Wednesday, December 22, 2010

A Tragedy on Christmas Eve, 1917

One of the saddest episodes in the life of my great-grandfather, G. Oliver Riggs, has to be the death of his 9-year-old daughter, Rosalie, on Christmas Eve in 1917.  Her death came less than two years after the death of little G. Oliver Jr., at age 1.

Rosalie with baby brother G. Oliver Jr. and dog Prince in 1914.
My dad and his siblings grew up hearing about Rosalie, and how their grandmother Islea was so distraught over her daughter’s death, she never again celebrated Christmas.

My grandfather Ronald was 16 when his little sister died, and his brother Percy was almost 14.  How sad it must have been for them.  My youngest child, Elias, is 10, only a year older than Rosalie, and I know how much his siblings love and care about him, despite those occasional moments when it’s not so apparent.

Rosalie with brothers Percy, on left, and Ronald, center.
I don’t know how G. Oliver handled the loss.  I did notice that about a month before Rosalie died, a Crookston newspaper reported that G. Oliver planned to form a girls’ saxophone band that would play on its own and also with the Crookston Juvenile Band (made up solely of boys).  After Rosalie’s death, no mention was made again of the girls’ band; I don’t believe it ever was organized.

In the years after Rosalie’s death, G. Oliver never included girls in the bands he directed – not in Bemidji, where he moved in 1919, or St. Cloud, where he moved in 1923.  It may have had more to do with the convention of the time than his personal preference.  But I do wonder: was it too difficult for him to instruct girls around Rosalie’s age and think about what might have been?  If Rosalie had lived, would he have formed that girls band? 
Rosalie, in center, looking at the camera, surrounded by friends.
It wasn’t until the end of his career, when he took a job organizing the first band at Red Lake High School, that G. Oliver directed a co-ed band, made up of white and Ojibwe boys and girls.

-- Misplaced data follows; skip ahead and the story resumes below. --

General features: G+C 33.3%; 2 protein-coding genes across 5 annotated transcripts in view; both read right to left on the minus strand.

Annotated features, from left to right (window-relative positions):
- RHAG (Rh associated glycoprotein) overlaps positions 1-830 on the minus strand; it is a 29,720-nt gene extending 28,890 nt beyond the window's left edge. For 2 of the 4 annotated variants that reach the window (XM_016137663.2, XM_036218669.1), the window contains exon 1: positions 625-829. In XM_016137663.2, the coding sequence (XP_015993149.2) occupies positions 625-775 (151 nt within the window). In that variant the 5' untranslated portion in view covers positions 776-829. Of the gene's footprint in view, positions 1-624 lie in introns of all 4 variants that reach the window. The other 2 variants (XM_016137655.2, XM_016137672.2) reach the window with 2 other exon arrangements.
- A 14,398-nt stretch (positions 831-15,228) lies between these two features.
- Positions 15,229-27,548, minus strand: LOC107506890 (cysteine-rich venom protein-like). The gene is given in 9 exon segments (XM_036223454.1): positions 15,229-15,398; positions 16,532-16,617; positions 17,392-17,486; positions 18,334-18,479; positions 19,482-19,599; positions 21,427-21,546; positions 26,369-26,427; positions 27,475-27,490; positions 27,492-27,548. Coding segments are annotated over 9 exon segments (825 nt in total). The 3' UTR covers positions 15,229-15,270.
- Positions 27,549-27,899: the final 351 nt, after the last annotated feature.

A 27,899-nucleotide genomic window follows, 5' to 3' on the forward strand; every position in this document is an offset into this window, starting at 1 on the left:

Islea, Rosalie and G. Oliver.
Rosalie was born in Crookston on June 24, 1908.  The family moved a couple of times during her young life, living for a year in Grand Forks and three years in Havre, Montana.  They returned to Crookston in 1914.

In December of 1917, the United States was involved in World War I.  According to Crookston newspaper accounts, toys for Christmas were scarce, especially dolls, and toys made in Germany could not be purchased.  On Dec. 13, the temperature dropped to 27 degrees below zero.

After a busy couple of days participating in the school Christmas program, delivering presents to friends and helping decorate the family Christmas tree, Rosalie developed an ear infection.  She became ill the evening of Saturday, Dec. 22, and the infection led to mastoiditis.  She died at home in the early morning of Christmas Eve.

I’m not sure who wrote the article in the Dec. 26 Crookston Daily Times about Rosalie’s death, but I’d like to give him or her credit (likely it was a him, probably the editor) because it contains some beautiful writing, the kind we rarely see in modern obituaries.
A Dec. 26 article in the Crookston Daily Times
I especially love this part:

“ ... It is a blow that baffles human reason.  It is beyond us all.  Rosalie had so many excellent gifts and gave so much promise for the future.  Her father and mother had planned great things for her, for she lived in the spirit of an unbroken rhythm.”

Rosalie at the lake, summer 1917.
Although G. Oliver and Islea moved from Crookston about a year after Rosalie’s death, I think part of them never really left.  When Islea died in 1942, she was buried in the family plot in the Crookston cemetery, near Rosalie and G. Oliver Jr.  G. Oliver the elder joined them in 1946.

Rosalie’s grave in the Crookston cemetery.
I will think of Rosalie this week as we prepare to celebrate Christmas with family.  Instead of feeling stressed about holiday tasks, I will try to take a breath, enjoy the moment, and treasure those around me, grateful for their presence in my life.

We all can learn from Rosalie’s example, and strive to live in the spirit of an unbroken rhythm.
Rosalie catching grasshoppers while camping out west, 1914.

8 comments:

  1. A touching story, Joy. The picture of Rosalie catching grasshoppers is perfect.

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  2. Indeed. [Wiping away a tear or two.]

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  3. Beautiful. This moved me to tears.

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  4. That was such a beautifully-written and touching tribute, and the pictures are phenomenal. Thank you for sharing this with us.

    Renate

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  5. Joy, wish we could have met our great aunt. Thanks for compiling this wonderful tribute!

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  6. i'm in tears because of this story ;(

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  7. Hi Joy,

    Quite by accident, I found this story while I was searching for info about my grandmother's niece, Mary Edith, who was born on Christmas Eve 1917. If possible I would like to ask your permission to use a small portion of your story in a book I'm currently compiling. There would be no cost or obligation, and you would be given full attribution. Please contact me at lorinawyn@qwestoffice.net.

    All best,

    Lori Nawyn
    www.lorinawyn.com

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